In the US, the llama is an exotic zoo animal, with an odd appearance, funny name, and strange habits. But in Peru, the llama is an everyday pack animal, useful for getting things done. Functional programming is much the same. At first look, from an object-oriented culture, it can seem strange, filled with confusing jargon and weird operators. But ultimately, Functional Programming is programming. It’s a tool for getting things done. All it requires to be useful and practical are a few new ways of thinking about problems, and a few language features that Swift provides.
This talk will teach you what you need to get started solving real-world problems with functional solutions in Swift. We’ll focus on common Cocoa issues that functional programming can simplify, like error handling, JSON parsing, and asynchronous network operations. You'll learn to make your programs more robust, easier to maintain, and easier to reuse. To get the most of this talk, you should have a basic understanding of Swift. Daniel Steinberg's Swift Kickstart covers everything you need to know.
When should you use a Sequence versus a Collection? What's the difference between a Range and an Interval? How do you build a Generator, or should we say Iterator? And what in the world is a Zip2?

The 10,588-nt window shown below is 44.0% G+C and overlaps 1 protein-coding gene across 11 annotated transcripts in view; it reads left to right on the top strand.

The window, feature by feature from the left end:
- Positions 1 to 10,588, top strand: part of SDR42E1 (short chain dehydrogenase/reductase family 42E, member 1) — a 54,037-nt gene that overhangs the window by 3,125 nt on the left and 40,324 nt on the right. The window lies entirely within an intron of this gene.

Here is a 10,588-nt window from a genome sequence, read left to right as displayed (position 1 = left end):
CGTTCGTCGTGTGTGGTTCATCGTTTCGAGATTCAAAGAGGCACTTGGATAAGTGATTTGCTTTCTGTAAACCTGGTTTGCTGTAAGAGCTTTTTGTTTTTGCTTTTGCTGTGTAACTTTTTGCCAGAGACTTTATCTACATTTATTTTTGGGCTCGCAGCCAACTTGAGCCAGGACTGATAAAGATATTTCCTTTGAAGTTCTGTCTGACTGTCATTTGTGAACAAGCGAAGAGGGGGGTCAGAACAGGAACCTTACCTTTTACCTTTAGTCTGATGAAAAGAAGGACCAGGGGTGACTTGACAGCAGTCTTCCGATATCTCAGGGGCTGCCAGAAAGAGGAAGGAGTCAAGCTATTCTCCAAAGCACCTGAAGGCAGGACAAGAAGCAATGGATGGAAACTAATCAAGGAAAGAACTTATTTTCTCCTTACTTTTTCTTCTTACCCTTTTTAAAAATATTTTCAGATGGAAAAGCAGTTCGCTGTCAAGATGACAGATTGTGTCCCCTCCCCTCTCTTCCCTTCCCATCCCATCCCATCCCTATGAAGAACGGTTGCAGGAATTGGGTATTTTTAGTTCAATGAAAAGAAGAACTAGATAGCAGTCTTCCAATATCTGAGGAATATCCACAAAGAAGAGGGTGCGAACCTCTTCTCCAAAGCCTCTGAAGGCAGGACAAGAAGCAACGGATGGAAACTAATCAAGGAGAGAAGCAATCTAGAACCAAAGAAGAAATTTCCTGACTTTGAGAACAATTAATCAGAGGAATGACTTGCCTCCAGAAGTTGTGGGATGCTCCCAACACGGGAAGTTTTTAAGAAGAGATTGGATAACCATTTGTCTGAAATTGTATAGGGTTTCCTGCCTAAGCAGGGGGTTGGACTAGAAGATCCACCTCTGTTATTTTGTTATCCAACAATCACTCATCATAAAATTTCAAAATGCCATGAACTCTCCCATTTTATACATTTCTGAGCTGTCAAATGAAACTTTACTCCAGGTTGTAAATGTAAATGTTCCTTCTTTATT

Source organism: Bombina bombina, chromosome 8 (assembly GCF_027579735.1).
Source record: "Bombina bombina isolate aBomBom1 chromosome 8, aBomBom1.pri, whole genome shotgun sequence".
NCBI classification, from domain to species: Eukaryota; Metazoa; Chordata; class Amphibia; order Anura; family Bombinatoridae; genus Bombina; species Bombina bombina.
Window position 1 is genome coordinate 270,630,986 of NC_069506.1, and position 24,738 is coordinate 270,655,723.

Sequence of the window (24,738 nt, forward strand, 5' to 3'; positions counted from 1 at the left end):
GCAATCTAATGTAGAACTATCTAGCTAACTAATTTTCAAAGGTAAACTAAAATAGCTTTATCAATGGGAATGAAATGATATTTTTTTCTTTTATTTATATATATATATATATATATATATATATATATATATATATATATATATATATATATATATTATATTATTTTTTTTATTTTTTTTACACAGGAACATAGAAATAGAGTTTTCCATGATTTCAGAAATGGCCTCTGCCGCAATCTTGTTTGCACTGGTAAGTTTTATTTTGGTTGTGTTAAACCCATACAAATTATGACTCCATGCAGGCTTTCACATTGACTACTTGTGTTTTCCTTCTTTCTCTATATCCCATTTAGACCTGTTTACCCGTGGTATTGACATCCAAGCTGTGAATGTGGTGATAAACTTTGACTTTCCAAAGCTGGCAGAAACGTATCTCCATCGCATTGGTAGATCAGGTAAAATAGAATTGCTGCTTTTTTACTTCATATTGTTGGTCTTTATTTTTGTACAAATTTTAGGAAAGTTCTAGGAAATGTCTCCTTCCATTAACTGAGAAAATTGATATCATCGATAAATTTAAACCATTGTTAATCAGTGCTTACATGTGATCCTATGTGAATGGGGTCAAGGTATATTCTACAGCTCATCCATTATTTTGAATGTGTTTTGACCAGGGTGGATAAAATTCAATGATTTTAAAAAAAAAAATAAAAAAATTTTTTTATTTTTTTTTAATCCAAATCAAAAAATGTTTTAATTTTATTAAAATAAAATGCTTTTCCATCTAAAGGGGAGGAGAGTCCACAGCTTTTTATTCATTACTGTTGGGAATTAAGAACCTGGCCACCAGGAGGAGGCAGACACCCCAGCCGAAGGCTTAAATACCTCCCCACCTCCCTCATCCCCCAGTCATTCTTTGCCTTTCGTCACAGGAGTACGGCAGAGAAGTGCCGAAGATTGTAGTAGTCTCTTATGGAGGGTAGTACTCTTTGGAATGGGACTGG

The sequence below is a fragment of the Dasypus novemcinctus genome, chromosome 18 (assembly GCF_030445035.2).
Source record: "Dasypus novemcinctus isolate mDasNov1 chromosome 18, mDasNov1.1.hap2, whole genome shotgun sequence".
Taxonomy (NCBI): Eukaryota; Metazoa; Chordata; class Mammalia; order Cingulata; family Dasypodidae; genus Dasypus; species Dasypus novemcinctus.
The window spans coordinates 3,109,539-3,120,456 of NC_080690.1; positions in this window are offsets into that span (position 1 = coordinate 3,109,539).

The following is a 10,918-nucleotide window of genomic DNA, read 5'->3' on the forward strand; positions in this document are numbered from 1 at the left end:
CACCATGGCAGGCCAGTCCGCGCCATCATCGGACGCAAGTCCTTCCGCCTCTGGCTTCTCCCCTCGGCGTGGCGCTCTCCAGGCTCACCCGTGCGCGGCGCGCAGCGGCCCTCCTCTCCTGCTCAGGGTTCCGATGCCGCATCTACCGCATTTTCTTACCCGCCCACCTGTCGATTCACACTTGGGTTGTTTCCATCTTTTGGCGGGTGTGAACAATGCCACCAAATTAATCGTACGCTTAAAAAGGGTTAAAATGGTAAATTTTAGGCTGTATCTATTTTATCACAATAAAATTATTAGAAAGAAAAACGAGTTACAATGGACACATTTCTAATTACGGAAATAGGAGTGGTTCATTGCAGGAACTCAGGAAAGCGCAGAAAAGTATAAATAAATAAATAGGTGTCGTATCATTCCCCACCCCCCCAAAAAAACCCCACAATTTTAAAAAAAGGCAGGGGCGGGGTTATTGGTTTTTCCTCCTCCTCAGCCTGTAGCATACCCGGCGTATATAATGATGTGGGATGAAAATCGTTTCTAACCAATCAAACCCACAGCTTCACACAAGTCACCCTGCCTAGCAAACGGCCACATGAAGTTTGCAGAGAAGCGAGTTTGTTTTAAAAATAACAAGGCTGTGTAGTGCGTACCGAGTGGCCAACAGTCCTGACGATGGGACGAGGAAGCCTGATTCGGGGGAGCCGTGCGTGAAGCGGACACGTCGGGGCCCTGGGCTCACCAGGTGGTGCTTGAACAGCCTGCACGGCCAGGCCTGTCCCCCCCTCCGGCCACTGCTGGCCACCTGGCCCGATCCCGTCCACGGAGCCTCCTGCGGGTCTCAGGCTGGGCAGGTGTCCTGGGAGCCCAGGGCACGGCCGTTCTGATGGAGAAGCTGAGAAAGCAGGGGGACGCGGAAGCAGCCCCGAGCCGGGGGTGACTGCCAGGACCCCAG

The Swift standard library is full of types and protocols, and it can be a bit overwhelming. We'll walk through them, learn how and when to use them, disucss changes coming in Swift 3, and demonstrate a few pitfalls for the unwary and tricks of the enlightened.
The Swift stdlib comes with some very useful Collection types. You probably use Array and Dictionary in every app you write, maybe Set from time to time, and Range without really thinking about it. But there is so much more to Swift Collections, and even more coming in Swift 3. In this session you’ll learn how to build your own Iterators, Sequences, and Collections, and all the free methods you get for your trouble. And you’ll learn how to write cleaner code using powerful tools like map, flatMap, filter, and enumerated. C-style for loops are going away. If you’re still using them, you’ll want to attend this session to learn the many powerful Swifty alternatives.
When you think of the stdlib, you probably think first of the Collection types, like Array and Dictionary. And they’re definitely very important. But there’s much more to the stdlib beyond the generic collections. There are numbers and strings and mirrors and strides and zippers. If you’re ready to go a little off-road, there are the unsafe and the unmanaged. There are convertibles and hashables and the surprisingly tricky equatable.
The Swift stdlib is a rich and varied place, and in this session you’ll visit many of its lesser-known corners. Everything but Collections. That’s enough for a talk of its own. (See “Beyond Array. Getting the most out of Swift Collections.”)
Swift is not a functional programming language. Pushing too hard to make it one fights Swift and breaks Cocoa.
But Swift has absorbed some fantastic lessons from the functional world, and while value types may not quite be the present, they are clearly the future. We’ll explore how decades of work in functional languages have influenced Swift, and how you can use those features best while staying true to Swift.
Details coming soon!